Hispanics are a Growing Part of Why Catholic?
in the Archdiocese of Louisville
Glenn Rutherford, Record Editor
The launch of the archdiocesan-wide Why Catholic? program includes a determined effort to bring the fruits of the RENEW International program to the local Hispanic community.
From parishes in Louisville with active and vital Hispanic ministries to those in central Kentucky where the Hispanic population has been growing for years, training and organizational sessions have been held in recent weeks.
Deacon Frank Villalobos, director of Hispanic Ministry for the Archdiocese of Louisville Office of Multicultural Ministry, said response to Why Catholic? among Hispanics has been very good.
“I’m pretty sure that once we start, or in some cases now that we’ve started, and more and more people hear about the program, more people will get involved,” he said last week. We had our last training session on February 26, and now people are receiving their books. And come the fall we’ll have even more people involved.”
Among the parishes reaching out to the Hispanic community with Why Catholic? programs, Deacon Villalobos said, are Immaculate Conception Church in LaGrange, Ky., Annunciation Church in Shelbyville, Ky., St. James Church in Elizabethtown, Ky., Our Lady of Mercy Church in Hodgenville, Ky. — which is working with St. James Church — and in Louisville, St. Rita, St. Bartholomew, St. Edward, Holy Name, St. Joseph and Epiphany churches.
“I know at Annunciation in Shelbyville, the interest has been really, really good, and we have about eight small groups,” the deacon said. “We trained about 30 small group leaders, and at Annunciation, we’re going to see if offering the program in the summertime, too, is something the people might want.”
Identifying leadership is one key to getting such a program up and running, said Father Mike Tobin, pastor of Our Lady of Mercy Church in Hodgenville.
“Our community here is almost entirely from one state in Mexico,” he explained, “and it’s a community that for whatever reason has fewer resources for leadership and growth than the Hardin County community.”
Hispanic communities in Shelbyville, at Annunciation, and in Elizabethtown at St. James — as well as at St. Rita and St. Bartholomew churches in Louisville — are blessed with the leadership that’s needed, he said. “And leadership is something that you might take for granted at a suburban parish, for instance, but is sometimes more difficult to identify in a parish such as ours in Hodgenville,” Father Tobin said.
That’s one reason that Why Catholic? presents such an opportunity, he noted. Leaders can be trained and encouraged. Ricardo Benitez in Elizabethtown is such a leader, he said. (Unfortunately, efforts by The Record to reach Benitez prior to publication deadline were unsuccessful.)
Manuel Hernandez of RENEW International conducted the leadership training sessions in Central Kentucky and said the turnout for the training sessions — and the people signing up for the small groups — represent significant numbers within the Hispanic community.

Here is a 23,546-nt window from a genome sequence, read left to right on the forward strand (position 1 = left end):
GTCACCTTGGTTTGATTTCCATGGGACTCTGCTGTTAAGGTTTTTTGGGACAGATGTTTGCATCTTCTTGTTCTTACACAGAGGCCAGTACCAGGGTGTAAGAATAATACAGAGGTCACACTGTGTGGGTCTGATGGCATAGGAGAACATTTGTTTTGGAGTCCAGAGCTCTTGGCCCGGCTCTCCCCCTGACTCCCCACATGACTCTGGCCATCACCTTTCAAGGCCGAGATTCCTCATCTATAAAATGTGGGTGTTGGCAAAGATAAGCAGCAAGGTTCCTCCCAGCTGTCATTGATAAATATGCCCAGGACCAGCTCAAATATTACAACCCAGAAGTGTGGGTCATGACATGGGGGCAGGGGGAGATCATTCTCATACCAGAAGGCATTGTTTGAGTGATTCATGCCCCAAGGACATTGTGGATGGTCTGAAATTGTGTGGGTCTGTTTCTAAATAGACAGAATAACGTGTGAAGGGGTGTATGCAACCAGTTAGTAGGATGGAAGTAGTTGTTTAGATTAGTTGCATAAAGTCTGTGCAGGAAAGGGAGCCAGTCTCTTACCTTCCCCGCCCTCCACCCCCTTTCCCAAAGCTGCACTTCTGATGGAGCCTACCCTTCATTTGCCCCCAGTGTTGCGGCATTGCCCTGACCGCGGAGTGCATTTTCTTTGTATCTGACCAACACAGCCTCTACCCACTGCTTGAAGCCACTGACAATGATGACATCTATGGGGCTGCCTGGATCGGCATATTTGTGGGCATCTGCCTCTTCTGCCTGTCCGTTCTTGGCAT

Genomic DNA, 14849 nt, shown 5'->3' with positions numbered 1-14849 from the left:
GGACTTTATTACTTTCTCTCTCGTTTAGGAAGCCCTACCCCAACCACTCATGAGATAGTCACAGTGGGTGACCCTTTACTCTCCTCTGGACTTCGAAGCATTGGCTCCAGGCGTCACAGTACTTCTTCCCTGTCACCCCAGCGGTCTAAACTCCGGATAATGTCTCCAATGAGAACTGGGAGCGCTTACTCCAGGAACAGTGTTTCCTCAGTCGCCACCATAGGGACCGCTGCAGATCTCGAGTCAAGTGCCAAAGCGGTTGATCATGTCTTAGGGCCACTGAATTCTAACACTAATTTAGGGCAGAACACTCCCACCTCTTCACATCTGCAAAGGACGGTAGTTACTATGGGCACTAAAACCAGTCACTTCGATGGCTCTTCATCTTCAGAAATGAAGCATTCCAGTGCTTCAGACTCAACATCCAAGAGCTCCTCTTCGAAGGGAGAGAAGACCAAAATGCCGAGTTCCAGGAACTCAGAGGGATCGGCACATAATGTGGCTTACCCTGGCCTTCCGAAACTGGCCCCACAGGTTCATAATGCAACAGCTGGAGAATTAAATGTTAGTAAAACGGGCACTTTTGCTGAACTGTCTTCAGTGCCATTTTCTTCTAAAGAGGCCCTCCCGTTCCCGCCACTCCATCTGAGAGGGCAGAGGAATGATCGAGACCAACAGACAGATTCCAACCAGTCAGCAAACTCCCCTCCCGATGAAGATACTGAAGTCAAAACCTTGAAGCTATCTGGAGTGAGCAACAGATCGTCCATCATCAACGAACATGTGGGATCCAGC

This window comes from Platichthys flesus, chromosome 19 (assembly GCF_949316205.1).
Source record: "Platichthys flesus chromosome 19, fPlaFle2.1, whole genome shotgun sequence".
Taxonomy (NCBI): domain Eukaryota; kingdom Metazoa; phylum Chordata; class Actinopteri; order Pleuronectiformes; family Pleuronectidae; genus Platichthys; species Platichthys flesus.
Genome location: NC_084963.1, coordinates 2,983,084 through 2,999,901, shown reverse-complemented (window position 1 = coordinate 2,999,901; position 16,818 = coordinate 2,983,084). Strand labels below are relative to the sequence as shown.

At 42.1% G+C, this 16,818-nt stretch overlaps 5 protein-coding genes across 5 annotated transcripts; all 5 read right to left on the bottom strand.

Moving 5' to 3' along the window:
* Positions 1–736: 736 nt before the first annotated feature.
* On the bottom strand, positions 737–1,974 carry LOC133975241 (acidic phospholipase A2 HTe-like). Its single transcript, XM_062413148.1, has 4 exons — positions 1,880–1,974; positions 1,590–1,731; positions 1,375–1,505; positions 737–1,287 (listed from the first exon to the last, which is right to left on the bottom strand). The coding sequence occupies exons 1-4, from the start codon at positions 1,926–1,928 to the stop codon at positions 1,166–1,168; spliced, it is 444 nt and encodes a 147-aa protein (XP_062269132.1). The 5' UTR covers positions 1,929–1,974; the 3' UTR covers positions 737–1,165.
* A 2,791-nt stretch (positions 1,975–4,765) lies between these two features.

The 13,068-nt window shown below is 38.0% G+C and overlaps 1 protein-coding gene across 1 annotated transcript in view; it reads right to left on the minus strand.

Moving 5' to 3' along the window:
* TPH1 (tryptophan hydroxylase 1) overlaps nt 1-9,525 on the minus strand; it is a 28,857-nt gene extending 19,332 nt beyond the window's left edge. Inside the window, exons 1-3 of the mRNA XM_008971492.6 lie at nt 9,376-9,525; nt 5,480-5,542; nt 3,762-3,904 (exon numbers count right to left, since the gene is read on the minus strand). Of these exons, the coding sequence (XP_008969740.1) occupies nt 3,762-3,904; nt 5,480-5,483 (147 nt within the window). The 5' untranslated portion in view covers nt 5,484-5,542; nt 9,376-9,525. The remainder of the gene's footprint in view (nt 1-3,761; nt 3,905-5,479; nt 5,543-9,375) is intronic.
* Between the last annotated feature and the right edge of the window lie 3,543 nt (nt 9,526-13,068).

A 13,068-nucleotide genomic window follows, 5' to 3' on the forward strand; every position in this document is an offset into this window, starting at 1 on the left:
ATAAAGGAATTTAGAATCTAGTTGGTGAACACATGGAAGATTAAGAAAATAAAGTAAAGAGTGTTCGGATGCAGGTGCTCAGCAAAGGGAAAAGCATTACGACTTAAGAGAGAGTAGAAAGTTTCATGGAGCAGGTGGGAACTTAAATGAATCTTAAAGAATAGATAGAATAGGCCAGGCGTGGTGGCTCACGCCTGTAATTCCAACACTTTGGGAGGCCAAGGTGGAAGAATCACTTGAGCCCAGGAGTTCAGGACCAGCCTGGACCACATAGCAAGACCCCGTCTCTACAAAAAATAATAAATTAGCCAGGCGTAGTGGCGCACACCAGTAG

“The Hispanic community throughout the entire archdiocese is small but it’s getting big, and it’s very spread out,” he said last week in a telephone interview from his office in New Jersey. “And these communities are relatively new and relatively small, though the numbers are growing. That makes finding leadership a little harder.”
Lynn Ekstrom, director of catechetics and formation at St. Edward Church, said the parish is holding its Why Catholic? sessions on Mondays following the regularly scheduled Spanish Mass.
“We’re doing it as a whole community catechesis model,” she explained. “We take the whole family, all ages, because they come as families to our Monday night Mass.”
The program so far has about 30 adults and a like number of children, about a dozen or so of high school age, the rest younger.
“We break down the adults into small groups, and we read everything aloud together, in groups of three or four,” Ekstrom said. “It’s really working well for our families. Because babysitting is a problem for younger families, the way we’re approaching things helps them. And the people who are taking part are thrilled.
“They tell me that they feel wonderful to be so connected to the universal church,” she added. “They take great comfort in knowing that while they are doing Why Catholic? in Spanish, others in their parish are doing the same thing in English. But the important thing to them is that the whole church is doing this together. They’re so happy to be a part of that.”
At St. Bartholomew Church, where Tom Gurucharri leads ministry to Hispanics, plans are to begin their participation in the program in about two weeks.
He said plans were to start the program among the Hispanic community on March 21. “I think we’ll have about a dozen women who have expressed some interest,” he said. “I think it will grow over time. It’s kind of a new concept for them, for Hispanics to be asked to express opinions and talk about experiences. As they get comfortable sharing their experiences, I think it will grow.”
Gurucharri said he was using the same plan Lynn Ekstrom “put together at St. Edward’s, but we’re doing it separately.”
Like others involved in the effort, he noted that Why Catholic? was giving those involved in ministry to the Hispanic community a chance to identify leaders.
“This is bringing out some people we didn’t know or hadn’t identified,” he said, “people who are stepping up and saying ‘oh, yeah, I’d love to do this.’ When we get the first one done and others see that it isn’t threatening to them, then more people will become involved.”
This article appeared in The Record, the Catholic newspaper of the Archdiocese of Louisville and is used with permission.
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